Putting MSCs to the test

Collaborating with researchers in the Texas A&M College of Veterinary Medicine & Biomedical Sciences (CVM), Gregory and team hope to utilize a similar approach in dogs with naturally occurring injuries.

Brian Saunders, DVM, Ph.D., diplomate ACVS, is the director of the Canine Comparative Orthopedics & Cellular Therapeutics Lab at the CVM. His team has been working to more rigorously characterize adult MSCs from several canine tissues and to partner with Gregory to use his team’s approach to create a method to enhance the bone healing capacity of canine MSCs.

“We have a lot to learn about dog stem cells,” Gregory said. “Dog physiology is not as similar to human physiology as you might think.” While a modest number of publications exist documenting that canine MSCs have similar characteristics of human ones, little is known about the ability of canine MSCs to differentiate into bone, or to serve as cell-therapy agents for use in treating challenging, non-healing fractures.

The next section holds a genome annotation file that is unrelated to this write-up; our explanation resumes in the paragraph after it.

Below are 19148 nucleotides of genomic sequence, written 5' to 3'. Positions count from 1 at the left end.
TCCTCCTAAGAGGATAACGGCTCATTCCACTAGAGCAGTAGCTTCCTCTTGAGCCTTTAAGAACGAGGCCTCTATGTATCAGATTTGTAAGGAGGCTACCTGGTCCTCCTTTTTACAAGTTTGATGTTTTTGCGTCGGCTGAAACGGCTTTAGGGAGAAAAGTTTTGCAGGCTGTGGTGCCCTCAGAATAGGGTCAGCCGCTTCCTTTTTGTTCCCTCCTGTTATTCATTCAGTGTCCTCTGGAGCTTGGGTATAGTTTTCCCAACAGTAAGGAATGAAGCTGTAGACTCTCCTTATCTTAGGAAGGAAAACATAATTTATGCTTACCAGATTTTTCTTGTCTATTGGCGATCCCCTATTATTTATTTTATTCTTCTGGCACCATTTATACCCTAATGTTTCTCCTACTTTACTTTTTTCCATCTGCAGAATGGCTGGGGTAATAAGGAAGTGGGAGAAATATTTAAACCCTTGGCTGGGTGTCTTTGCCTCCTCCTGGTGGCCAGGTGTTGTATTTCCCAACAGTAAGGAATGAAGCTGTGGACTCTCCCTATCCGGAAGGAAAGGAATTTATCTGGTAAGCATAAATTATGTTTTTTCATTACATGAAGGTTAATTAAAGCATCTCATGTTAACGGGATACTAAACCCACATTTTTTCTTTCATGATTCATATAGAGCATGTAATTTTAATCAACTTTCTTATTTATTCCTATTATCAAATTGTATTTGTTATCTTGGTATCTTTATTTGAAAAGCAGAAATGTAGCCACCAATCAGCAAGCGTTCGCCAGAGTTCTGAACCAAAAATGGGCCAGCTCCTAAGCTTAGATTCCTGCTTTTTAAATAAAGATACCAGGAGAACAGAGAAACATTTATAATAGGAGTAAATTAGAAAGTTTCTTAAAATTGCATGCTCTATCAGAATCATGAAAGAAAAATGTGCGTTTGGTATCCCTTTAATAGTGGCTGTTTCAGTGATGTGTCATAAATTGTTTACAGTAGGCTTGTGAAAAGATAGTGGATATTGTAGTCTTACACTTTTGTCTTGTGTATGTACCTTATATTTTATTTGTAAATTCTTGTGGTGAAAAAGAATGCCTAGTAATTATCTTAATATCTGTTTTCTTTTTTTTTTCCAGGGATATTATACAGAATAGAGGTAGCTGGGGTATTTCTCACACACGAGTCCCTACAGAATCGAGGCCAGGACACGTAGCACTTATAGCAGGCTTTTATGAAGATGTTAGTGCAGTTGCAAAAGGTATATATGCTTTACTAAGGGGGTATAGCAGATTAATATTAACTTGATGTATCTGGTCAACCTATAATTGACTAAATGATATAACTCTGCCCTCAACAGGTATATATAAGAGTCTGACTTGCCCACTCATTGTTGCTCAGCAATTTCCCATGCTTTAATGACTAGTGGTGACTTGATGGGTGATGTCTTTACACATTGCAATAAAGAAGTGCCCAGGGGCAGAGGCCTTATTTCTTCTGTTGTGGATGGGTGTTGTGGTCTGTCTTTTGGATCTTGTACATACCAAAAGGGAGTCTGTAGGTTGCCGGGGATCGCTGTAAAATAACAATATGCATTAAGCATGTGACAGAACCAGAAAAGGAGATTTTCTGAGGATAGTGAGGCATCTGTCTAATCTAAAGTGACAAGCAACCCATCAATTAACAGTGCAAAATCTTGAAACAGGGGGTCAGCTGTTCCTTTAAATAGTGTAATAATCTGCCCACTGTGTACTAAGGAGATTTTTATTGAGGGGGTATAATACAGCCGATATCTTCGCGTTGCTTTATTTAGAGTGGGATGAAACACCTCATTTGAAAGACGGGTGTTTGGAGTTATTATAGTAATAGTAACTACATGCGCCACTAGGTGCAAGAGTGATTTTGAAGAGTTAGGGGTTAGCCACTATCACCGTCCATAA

“Our team has recently completed a large, rigorous, donor-matched study in which we have compared the properties of canine MSCs from several tissues,” Saunders said. “We found that there is tremendous variability in the cell’s properties based on not only the source of the canine cells (what tissue they were isolated from), but also the donor that provided those cells. Furthermore, the canine cells behave quite differently in classic assays used to assess human cells. Our goal is to use Dr. Gregory’s approach to improve the ability of canine MSCs to differentiate into bone, and to use those cells and bone-friendly scaffolds to heal challenging fractures that might result in limb amputation or euthanasia in client-owned animals.”